20 Facts About Ohio Valley


Ohio Valley River is a 981-mile long river in the United States.

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Ohio Valley River is a climatic transition area, as its water runs along the periphery of the humid subtropical and humid continental climate areas.

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In 1749, the Ohio Valley Company was established in the Thirteen Colonies to settle and trade in the Ohio Valley River region.

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Lord Dunmore's War south of the Ohio Valley river contributed to cession of land north to Quebec to prevent colonial expansion onto Native American territory.

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Ohio Valley River flowed westward, it became a convenient means of westward movement by pioneers traveling from western Pennsylvania.

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The need for access to the port of New Orleans by settlers in the Ohio Valley is one of the factors that led to the United States' Louisiana Purchase in 1803.

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Ohio Valley composed the libretto for the opera Margaret Garner, based on the life and trial of an enslaved woman who escaped with her family across the river.

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The Ohio again ranked as the most polluted in 2013, and has been the most polluted river since at least 2001, according to the Ohio River Valley Water Sanitation Commission .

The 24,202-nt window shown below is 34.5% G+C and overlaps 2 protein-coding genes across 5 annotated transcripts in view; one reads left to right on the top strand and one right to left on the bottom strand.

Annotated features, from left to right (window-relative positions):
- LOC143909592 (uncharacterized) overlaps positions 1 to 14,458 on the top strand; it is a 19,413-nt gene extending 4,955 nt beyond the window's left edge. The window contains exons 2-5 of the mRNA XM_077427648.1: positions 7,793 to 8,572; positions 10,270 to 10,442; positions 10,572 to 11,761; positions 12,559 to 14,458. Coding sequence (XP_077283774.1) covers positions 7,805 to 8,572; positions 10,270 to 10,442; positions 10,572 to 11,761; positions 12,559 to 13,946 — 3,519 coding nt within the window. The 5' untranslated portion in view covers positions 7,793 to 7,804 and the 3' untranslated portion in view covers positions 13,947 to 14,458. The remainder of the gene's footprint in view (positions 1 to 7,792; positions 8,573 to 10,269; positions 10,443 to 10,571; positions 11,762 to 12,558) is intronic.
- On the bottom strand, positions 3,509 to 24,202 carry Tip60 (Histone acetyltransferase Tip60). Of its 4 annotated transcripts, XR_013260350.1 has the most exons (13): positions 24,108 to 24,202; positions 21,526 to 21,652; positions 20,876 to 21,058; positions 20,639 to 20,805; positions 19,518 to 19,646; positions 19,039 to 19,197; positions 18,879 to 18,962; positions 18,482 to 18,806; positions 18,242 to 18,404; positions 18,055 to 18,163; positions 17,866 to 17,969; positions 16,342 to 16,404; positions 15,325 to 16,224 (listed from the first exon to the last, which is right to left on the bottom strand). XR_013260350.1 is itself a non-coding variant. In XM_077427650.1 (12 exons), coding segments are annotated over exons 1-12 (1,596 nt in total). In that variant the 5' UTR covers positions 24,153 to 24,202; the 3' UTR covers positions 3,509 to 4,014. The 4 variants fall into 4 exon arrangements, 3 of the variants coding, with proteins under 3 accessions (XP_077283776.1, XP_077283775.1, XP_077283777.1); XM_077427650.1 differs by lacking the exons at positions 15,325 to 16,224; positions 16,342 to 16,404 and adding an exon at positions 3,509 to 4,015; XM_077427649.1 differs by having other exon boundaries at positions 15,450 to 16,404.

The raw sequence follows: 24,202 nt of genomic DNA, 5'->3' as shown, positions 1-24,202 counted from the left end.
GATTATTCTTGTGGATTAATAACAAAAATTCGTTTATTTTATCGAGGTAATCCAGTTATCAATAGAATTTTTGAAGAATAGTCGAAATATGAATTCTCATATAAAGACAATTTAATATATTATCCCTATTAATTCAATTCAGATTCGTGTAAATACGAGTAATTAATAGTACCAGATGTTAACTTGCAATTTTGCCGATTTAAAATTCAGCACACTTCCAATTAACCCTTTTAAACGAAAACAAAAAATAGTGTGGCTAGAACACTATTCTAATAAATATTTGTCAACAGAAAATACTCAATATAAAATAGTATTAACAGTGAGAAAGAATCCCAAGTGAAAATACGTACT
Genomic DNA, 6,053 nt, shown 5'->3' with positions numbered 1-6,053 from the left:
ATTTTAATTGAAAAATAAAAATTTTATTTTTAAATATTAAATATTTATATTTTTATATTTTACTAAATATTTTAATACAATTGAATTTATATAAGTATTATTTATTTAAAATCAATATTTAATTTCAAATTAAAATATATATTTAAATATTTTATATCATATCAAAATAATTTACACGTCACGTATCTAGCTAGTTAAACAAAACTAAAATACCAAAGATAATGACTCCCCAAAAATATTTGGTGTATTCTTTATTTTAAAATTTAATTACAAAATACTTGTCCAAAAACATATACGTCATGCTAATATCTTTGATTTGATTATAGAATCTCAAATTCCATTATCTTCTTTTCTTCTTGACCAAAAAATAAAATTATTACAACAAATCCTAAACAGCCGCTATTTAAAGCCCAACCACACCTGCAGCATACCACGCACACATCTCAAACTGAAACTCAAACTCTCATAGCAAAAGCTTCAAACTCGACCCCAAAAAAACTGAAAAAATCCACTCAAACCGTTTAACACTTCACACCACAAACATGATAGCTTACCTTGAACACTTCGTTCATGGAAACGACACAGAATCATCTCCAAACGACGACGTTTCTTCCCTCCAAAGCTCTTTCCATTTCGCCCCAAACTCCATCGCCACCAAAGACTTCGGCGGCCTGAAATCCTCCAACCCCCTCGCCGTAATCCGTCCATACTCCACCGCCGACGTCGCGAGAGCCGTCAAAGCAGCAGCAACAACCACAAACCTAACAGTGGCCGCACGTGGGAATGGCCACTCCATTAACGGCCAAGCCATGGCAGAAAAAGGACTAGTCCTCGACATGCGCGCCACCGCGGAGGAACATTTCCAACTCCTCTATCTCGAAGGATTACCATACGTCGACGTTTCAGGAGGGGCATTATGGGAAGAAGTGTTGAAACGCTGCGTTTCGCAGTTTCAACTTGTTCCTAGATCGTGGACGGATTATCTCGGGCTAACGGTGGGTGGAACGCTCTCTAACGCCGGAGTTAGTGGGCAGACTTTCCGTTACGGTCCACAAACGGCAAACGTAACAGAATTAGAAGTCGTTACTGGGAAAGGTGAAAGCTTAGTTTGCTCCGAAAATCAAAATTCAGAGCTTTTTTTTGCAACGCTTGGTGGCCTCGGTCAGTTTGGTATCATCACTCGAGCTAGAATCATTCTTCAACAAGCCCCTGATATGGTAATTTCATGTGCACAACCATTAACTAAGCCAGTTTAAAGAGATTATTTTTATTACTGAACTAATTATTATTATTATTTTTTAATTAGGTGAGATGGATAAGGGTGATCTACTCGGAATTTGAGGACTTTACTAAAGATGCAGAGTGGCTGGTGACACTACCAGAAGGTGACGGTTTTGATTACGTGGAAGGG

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Several decades beginning in the 1950s, the Ohio Valley River was polluted with hundreds of thousands of pounds of PFOA, a fluoride-based chemical used in making teflon, among other things, by the DuPont chemical company from an outflow pipe at its Parkersburg, West Virginia, facility.

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Ohio Valley River is formed by the confluence of the Allegheny and Monongahela rivers at what is Point State Park in Pittsburgh, Pennsylvania.

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Where the Ohio Valley joins the Mississippi is the lowest elevation in the state of Illinois, at 315 feet .

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Ohio Valley River is a left and the largest tributary by volume of the Mississippi River in the United States.

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At the confluence, the Ohio Valley is considerably bigger than the Mississippi, measured by long-term mean discharge.

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Ohio Valley River is a naturally shallow river that was artificially deepened by a series of dams.

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Ohio Valley River is a climatic transition area, as its water runs along the periphery of the humid continental and humid subtropical climate areas.

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Upper Ohio Valley River formed when one of the glacial lakes overflowed into a south-flowing tributary of the Teays River.

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Middle Ohio Valley River formed in a manner similar to that of the upper Ohio Valley River.

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Along the banks of the Ohio Valley are some of the largest cities in their respective states: Pittsburgh, the third largest city on the river and second-largest city in Pennsylvania; Cincinnati, the third-largest city in Ohio Valley; Louisville, the largest city on the river and in Kentucky; Evansville, the third-largest city in Indiana; Owensboro, the fourth-largest city in Kentucky; and three of the five largest cities in West Virginia—Huntington, Parkersburg, and Wheeling .

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Forts along the Ohio Valley river include Fort Pitt, Fort McIntosh, Fort Randolph, Fort Henry, Fort Harmar, Fort Washington, and Fort Nelson .

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Ohio Valley River seen at Sciotoville, from the "Geography of Ohio Valley, " 1923.

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